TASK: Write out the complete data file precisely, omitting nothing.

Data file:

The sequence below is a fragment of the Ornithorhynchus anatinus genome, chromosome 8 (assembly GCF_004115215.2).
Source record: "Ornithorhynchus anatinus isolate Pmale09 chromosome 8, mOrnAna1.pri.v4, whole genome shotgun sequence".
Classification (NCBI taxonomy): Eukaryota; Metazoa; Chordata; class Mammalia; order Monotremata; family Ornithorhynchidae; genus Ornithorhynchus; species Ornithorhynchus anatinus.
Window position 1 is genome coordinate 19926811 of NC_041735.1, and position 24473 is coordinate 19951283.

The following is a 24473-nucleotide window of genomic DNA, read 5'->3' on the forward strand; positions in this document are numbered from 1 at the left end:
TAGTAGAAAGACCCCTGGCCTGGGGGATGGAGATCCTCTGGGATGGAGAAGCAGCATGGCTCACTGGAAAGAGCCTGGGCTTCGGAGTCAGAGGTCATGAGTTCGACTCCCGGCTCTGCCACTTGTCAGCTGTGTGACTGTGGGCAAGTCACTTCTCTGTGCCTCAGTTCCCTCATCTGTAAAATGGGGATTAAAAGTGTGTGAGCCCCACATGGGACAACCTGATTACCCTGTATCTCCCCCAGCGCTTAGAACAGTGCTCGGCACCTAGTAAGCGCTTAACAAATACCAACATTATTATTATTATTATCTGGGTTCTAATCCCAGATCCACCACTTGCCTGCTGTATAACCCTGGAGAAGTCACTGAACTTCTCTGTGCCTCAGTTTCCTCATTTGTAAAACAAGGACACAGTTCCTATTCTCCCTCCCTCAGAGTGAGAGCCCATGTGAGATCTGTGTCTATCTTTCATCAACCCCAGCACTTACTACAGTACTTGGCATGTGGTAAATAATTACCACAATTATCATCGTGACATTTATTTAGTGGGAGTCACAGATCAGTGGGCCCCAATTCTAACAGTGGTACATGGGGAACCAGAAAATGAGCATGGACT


The sequence below is a fragment of the Ornithorhynchus anatinus genome, chromosome 8 (assembly GCF_004115215.2).
Source record: "Ornithorhynchus anatinus isolate Pmale09 chromosome 8, mOrnAna1.pri.v4, whole genome shotgun sequence".
Classification (NCBI taxonomy): Eukaryota; Metazoa; Chordata; class Mammalia; order Monotremata; family Ornithorhynchidae; genus Ornithorhynchus; species Ornithorhynchus anatinus.
Window position 1 is genome coordinate 19926811 of NC_041735.1, and position 24473 is coordinate 19951283.

The following is a 24473-nucleotide window of genomic DNA, read 5'->3' on the forward strand; positions in this document are numbered from 1 at the left end:
TAGTAGAAAGACCCCTGGCCTGGGGGATGGAGATCCTCTGGGATGGAGAAGCAGCATGGCTCACTGGAAAGAGCCTGGGCTTCGGAGTCAGAGGTCATGAGTTCGACTCCCGGCTCTGCCACTTGTCAGCTGTGTGACTGTGGGCAAGTCACTTCTCTGTGCCTCAGTTCCCTCATCTGTAAAATGGGGATTAAAAGTGTGTGAGCCCCACATGGGACAACCTGATTACCCTGTATCTCCCCCAGCGCTTAGAACAGTGCTCGGCACCTAGTAAGCGCTTAACAAATACCAACATTATTATTATTATTATCTGGGTTCTAATCCCAGATCCACCACTTGCCTGCTGTATAACCCTGGAGAAGTCACTGAACTTCTCTGTGCCTCAGTTTCCTCATTTGTAAAACAAGGACACAGTTCCTATTCTCCCTCCCTCAGAGTGAGAGCCCATGTGAGATCTGTGTCTATCTTTCATCAACCCCAGCACTTACTACAGTACTTGGCATGTGGTAAATAATTACCACAATTATCATCGTGACATTTATTTAGTGGGAGTCACAGATCAGTGGGCCCCAATTCTAACAGTGGTACATGGGGAACCAGAAAATGAGCATGGACT